China gets nod from MSCI

After years of fighting for inclusion in MSCI’s influential stock indices, China finally received word that some of its A shares will be included in the indices in mid-2018. Just fewer than half of the 448 A shares will be included in the indices and at an initial weighting of just 5% of each stock’s market cap. These restrictions are an effort by MSCI to incentive China to further liberalize its stocks markets.

Room to relax

Fed governor Jerome Powell told a congressional committee that US regulators have room to relax or eliminate some aspects of the Volcker rule, which is intended to limit banks’ ability to make speculative bets with insured deposits. Regulators are looking for ways to simplify the complicated rule and may exempt small banks from having to comply, Powell said.

Treasury secretary rejects one-off ultra-long bond

US treasury secretary Steven Mnuchin this spring floated the idea that the United States is considering issuing very-long-dated bonds. This week he said the government will only issue ultra-long maturity Treasuries if there is sustained appetite for the securities. Mnuchin said his department is reaching out to investors in order to gauge demand for instruments with maturities between 50 and 100 years, but any move to issue very-long-term debt would not be a one-off. Apparently there is at least some investor demand for long paper, as Argentina issued 100-year bonds this week despite having defaulted six times in the last century. The issue, although rated below investment-grade, was heavily oversubscribed.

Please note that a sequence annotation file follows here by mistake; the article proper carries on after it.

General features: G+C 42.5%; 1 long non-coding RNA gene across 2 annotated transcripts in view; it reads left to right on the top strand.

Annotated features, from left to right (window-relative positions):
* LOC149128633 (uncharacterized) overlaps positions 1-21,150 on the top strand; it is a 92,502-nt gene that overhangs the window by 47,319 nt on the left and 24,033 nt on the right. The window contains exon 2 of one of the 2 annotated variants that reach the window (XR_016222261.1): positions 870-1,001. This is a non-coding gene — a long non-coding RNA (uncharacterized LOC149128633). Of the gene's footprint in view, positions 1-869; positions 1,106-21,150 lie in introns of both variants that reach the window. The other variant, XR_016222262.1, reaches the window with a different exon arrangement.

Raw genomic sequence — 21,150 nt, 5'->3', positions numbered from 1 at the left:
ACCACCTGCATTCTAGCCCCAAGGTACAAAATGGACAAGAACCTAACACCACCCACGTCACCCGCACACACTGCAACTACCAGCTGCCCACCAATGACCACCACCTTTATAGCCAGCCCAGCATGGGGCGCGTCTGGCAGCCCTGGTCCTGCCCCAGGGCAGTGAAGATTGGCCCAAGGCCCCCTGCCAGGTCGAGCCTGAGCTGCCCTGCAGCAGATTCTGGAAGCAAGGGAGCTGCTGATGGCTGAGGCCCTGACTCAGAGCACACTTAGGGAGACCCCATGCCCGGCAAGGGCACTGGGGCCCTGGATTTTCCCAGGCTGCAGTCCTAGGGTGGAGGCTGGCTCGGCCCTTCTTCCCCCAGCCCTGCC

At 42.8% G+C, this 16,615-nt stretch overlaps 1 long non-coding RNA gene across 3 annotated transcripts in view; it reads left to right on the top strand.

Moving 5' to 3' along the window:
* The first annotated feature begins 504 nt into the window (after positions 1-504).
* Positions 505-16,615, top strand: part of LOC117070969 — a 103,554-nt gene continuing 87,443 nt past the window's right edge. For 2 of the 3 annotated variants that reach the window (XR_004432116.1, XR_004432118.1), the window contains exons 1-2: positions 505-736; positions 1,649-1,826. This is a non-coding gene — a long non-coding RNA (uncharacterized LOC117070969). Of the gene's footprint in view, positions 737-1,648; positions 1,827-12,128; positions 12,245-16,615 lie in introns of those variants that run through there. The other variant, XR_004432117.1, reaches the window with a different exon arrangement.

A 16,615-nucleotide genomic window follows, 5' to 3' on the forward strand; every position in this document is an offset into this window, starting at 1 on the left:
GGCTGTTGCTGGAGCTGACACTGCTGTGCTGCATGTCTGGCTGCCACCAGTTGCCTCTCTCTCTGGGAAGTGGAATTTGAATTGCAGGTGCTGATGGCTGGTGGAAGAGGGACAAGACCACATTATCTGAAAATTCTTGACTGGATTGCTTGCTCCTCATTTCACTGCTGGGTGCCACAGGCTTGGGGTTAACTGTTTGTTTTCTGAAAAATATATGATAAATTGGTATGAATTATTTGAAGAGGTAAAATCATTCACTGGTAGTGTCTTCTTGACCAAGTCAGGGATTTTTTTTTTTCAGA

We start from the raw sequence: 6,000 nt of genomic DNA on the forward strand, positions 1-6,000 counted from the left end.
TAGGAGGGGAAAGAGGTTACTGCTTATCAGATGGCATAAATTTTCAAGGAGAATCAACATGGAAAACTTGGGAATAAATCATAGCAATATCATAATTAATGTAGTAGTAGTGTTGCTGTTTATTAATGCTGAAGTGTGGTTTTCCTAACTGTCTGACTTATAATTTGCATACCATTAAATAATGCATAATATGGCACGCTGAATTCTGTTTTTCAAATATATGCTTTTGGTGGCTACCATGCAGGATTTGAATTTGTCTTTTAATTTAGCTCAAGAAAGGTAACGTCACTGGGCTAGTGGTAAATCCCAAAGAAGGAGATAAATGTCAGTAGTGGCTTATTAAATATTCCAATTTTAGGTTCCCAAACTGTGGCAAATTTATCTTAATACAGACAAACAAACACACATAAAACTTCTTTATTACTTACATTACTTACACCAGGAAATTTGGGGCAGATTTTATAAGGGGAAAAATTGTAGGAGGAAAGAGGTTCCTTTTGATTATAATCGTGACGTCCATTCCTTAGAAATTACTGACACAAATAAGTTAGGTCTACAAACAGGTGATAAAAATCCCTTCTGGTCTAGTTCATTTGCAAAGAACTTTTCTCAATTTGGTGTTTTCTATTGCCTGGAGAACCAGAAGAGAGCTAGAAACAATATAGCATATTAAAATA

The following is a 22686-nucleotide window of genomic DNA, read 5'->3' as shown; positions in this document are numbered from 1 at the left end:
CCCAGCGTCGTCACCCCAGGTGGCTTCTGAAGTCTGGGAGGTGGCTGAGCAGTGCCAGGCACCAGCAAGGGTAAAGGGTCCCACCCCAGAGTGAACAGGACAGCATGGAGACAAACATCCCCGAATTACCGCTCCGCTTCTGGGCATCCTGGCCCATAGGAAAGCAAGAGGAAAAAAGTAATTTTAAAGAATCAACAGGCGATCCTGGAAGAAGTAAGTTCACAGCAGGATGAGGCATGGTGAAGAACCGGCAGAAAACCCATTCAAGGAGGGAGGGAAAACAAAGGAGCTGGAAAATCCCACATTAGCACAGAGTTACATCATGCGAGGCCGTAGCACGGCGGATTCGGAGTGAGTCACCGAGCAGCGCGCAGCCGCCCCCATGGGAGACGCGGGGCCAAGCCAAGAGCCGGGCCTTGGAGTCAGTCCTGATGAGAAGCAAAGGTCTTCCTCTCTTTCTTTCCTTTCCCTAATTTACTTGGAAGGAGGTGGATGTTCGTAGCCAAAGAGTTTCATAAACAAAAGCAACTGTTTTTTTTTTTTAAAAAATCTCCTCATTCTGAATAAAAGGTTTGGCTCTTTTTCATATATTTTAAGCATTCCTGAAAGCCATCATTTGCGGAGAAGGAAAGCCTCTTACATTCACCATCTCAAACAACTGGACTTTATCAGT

US banks clear first round of stress tests

Thirty-four big US banks passed the first round of the Fed’s stress test this week. Next week, the central bank will announce whether it will allow the banks to return capital to shareholders. Some banks may begin to reduce their capital if the Fed approves. That could be seen by markets as a sign of confidence that the banking system is strong and positioned well to withstand a significant economic downturn.

Have a great week ahead

All the Best



Farringdon Group

+60 3 2026 0286

The UK Company Pension Crisis

The Final Salary Pension Scheme

The black hole in Britain’s final salary pension schemes has grown to a record £390 billion, new data suggests. The deficit of all UK private sector defined benefit schemes has rocketed by £135 billion in the past year alone, the equivalent of a £2.6 billion increase every week, JLT Employee Benefits said. Widening pension deficits are in part triggered by ultra-low interest rates, which drive down the returns on Government bonds held by pension funds